skeletal behinds to the blood beat of the mob’s auto-erogenous
moanings? And wouldn’t it have just been my luck, that

Spring was rained out, when it had only a snowball’s chance anyway,
in these hot coliseums of sporty undertakers, who, florid with
compressed unction, practice their visionary self pollution? And
wouldn’t it have just been my luck to live when events push

to a grand but mostly whimpering conclusion, and know it all
mostly wasn’t there anyway, that dark nothings are eighty per cent
of the universe, which should have been apparent when (even
as children) we woke up in the middle of midnight, screaming
for our mothers?

-Richard Pflum

Daddy: if Sylvia Plath had been a boy

Do not do what you always do,
do not remove your shoe.
Now I see your foot,
and the ladies are daring to breathe or Achoo.
 
Daddy I should kill you,
as I sit with mom,
at the play tonight.
Around me, I hear ick, ick, ick.
Some people have left,
I’d say a dozen or two.
 
Pretend you’re no relative,
I won’t even acknowledge you.
I have always been embarrassed by you,
hair slathered in gobblygoo,
argyle socks,
and your handkerchief bright blue.
 
Every boy adores women,
but mine run after you remove a boot.
How does mother even like you?
I was ten when I slid off you,
off your lap forever.

I don’t want back to you.
Perhaps when I’m older I’ll call,
a phone will do..
Daddy I’m through,
I’ve cut out all my root.
 
If I’ve lost one girl, I’ve lost two.
Mother said it was you,
and nagged you for a year,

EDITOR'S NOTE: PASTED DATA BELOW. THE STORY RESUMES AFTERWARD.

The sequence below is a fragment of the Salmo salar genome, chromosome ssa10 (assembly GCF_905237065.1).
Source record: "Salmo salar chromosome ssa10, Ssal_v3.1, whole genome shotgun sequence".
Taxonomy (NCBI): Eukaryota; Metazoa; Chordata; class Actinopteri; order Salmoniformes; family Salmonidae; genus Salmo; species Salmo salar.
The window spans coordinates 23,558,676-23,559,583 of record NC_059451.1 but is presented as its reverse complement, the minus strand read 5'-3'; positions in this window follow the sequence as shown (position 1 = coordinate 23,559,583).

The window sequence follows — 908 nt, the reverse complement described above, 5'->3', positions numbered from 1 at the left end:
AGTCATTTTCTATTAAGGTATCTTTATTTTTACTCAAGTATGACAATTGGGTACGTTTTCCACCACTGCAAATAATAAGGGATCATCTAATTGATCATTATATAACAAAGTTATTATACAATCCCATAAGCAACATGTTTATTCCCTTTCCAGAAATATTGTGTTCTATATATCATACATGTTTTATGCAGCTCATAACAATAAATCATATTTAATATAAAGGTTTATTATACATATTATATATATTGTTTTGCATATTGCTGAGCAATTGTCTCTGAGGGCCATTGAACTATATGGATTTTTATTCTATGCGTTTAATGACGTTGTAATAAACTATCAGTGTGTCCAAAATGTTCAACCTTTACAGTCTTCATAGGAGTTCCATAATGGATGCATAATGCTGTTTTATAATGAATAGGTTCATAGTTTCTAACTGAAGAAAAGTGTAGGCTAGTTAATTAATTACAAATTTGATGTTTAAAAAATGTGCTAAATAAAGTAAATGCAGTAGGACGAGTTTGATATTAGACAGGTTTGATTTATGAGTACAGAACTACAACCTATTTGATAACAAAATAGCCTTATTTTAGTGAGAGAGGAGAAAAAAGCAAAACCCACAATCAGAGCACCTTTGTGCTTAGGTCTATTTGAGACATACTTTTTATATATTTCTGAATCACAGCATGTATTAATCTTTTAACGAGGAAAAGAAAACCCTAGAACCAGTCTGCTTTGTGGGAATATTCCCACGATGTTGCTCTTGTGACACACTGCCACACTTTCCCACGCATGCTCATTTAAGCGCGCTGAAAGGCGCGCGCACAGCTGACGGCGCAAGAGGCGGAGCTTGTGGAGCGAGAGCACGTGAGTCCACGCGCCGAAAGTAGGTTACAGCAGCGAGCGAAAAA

seven years if you want to know.
 
Daddy you can wake up now,
the play is over
so have a heart.
The whole audience never liked you.
In their minds, they are dancing and stamping on you.
They all knew it was you.
Daddy, daddy put on your shoe.

-Terry Cunningham

Art Lesson

Her journey winds down morning stairs
across an autumn room where bright haze
hugs a berry-burdened pyracantha. Sprays
of branches crossbar the glass, pall-bear
a web. Intrigued, she studies the Orphic care
of a spider as it tacks the outer threads,
spirals up ever larger circles and, then, spirals
down to crouch empty on its snare.

In idle moments of midday, she drifts back
to re-examine this fierce pursuit of art:
slumped wings now token the despair
of a half-dead offering. Hunchbacked,
a high priest scoops oily rainbow parts
towards a mouth twisted in mute prayer.

-Vicki Kennelly Stock

A quick note from the blog editor: This poem is currently being set to music by Jennifer Stock, and the recording of Art Lesson the song, for piano, soprano, and electronics, will be posted here in a few weeks.

The Brooch

Slippered feet dangle
deaf to the brassy click
of the clock down the hall.

She hears what she chooses to hear,
her own bones shrinking